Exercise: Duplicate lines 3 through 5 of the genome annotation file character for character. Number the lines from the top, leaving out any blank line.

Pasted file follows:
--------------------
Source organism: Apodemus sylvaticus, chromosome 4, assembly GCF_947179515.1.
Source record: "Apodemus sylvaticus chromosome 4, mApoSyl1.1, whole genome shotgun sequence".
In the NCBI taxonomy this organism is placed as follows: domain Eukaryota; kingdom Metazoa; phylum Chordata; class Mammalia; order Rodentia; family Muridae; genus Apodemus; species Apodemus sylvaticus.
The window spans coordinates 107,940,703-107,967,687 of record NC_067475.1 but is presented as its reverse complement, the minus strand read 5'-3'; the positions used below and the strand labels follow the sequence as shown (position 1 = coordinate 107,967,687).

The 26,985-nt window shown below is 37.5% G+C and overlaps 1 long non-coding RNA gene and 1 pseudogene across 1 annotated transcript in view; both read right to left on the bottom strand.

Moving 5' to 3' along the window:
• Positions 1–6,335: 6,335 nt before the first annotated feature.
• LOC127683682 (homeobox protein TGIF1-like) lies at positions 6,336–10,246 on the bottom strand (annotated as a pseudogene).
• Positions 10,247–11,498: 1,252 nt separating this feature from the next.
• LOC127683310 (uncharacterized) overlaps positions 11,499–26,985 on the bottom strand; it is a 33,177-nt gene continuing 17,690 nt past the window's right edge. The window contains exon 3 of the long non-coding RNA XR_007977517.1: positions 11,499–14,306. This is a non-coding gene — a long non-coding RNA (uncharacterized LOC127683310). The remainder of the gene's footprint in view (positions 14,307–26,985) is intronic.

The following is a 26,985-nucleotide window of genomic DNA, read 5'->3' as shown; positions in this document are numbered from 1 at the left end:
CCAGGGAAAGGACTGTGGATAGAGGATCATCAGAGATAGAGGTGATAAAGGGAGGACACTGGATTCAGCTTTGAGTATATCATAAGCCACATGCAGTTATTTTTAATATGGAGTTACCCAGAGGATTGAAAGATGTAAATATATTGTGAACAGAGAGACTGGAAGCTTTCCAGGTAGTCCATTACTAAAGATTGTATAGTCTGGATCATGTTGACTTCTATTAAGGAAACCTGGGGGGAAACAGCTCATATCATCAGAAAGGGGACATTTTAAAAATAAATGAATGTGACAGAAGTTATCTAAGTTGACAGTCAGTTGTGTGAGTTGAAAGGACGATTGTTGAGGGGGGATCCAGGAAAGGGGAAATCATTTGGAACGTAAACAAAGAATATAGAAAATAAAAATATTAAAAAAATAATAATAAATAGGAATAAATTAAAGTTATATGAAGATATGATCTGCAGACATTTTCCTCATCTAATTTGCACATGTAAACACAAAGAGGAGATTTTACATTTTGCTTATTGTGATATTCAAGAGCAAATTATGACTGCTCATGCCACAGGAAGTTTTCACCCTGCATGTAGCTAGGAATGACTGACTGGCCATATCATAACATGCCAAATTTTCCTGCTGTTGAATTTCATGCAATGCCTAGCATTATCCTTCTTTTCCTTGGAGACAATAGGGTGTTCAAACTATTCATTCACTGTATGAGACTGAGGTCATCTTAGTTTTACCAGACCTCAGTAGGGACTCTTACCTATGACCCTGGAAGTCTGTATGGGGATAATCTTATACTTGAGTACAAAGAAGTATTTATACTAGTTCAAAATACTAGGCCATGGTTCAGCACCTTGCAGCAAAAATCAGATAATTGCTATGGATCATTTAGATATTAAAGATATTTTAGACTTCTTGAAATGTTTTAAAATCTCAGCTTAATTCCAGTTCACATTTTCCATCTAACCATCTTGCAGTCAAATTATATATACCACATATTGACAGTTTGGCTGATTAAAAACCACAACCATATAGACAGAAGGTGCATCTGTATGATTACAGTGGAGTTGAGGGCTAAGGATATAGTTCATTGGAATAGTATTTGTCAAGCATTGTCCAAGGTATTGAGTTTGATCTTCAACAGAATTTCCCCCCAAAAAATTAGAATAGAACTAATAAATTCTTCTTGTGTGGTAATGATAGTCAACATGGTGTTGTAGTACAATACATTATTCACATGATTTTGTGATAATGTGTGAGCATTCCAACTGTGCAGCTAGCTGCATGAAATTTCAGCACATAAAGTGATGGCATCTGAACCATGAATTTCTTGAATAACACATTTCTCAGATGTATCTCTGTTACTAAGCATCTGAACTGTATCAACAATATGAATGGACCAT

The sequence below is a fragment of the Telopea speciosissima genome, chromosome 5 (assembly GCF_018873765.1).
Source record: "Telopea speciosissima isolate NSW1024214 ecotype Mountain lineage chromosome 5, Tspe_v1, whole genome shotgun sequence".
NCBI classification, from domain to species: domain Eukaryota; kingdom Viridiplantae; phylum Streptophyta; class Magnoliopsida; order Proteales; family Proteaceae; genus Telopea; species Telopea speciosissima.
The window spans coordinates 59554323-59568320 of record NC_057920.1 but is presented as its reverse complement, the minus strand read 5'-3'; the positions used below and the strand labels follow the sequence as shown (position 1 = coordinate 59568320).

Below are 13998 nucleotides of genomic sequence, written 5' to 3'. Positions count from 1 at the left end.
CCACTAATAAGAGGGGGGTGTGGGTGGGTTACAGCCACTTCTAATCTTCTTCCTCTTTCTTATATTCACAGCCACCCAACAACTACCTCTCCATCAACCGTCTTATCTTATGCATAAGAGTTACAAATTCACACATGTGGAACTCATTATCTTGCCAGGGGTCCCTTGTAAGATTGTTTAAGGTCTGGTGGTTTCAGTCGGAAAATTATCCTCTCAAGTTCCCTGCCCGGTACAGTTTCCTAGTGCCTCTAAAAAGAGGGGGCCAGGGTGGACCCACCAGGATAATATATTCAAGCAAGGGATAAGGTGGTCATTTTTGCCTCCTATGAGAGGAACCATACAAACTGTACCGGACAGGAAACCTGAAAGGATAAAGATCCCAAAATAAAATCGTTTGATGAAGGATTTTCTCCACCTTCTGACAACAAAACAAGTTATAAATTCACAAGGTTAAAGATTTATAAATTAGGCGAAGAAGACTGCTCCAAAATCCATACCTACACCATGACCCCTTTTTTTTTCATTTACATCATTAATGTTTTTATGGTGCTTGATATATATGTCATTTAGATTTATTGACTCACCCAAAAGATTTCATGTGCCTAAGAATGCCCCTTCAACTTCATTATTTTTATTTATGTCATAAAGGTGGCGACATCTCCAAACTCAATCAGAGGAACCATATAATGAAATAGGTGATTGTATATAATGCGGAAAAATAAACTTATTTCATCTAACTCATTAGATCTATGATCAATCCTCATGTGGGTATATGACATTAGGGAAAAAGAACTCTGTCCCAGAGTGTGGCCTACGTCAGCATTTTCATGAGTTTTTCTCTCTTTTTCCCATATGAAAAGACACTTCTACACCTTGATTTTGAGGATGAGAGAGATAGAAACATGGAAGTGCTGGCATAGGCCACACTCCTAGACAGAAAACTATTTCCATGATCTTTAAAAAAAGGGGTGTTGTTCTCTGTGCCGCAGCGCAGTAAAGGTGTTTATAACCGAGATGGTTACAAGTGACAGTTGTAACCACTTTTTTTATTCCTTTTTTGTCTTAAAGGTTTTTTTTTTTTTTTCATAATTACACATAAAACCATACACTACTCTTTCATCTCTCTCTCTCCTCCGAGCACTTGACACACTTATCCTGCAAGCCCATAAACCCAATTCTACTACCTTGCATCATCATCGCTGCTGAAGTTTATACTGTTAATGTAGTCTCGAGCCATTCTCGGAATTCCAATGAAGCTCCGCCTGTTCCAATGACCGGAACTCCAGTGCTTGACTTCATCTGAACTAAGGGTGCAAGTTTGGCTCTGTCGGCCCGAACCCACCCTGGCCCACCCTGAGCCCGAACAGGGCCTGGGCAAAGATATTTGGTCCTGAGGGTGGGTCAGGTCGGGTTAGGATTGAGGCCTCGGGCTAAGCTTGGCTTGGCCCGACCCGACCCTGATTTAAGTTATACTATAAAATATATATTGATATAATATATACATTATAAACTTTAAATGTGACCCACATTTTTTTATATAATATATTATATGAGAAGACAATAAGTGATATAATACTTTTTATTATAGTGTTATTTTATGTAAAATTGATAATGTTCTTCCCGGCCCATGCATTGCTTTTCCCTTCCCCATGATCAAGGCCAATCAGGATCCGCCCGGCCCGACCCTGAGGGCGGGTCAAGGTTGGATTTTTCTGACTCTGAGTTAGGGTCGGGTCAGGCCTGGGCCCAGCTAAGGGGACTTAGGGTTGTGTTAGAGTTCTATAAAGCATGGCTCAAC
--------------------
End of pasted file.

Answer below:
In the NCBI taxonomy this organism is placed as follows: domain Eukaryota; kingdom Metazoa; phylum Chordata; class Mammalia; order Rodentia; family Muridae; genus Apodemus; species Apodemus sylvaticus.
The window spans coordinates 107,940,703-107,967,687 of record NC_067475.1 but is presented as its reverse complement, the minus strand read 5'-3'; the positions used below and the strand labels follow the sequence as shown (position 1 = coordinate 107,967,687).

The 26,985-nt window shown below is 37.5% G+C and overlaps 1 long non-coding RNA gene and 1 pseudogene across 1 annotated transcript in view; both read right to left on the bottom strand.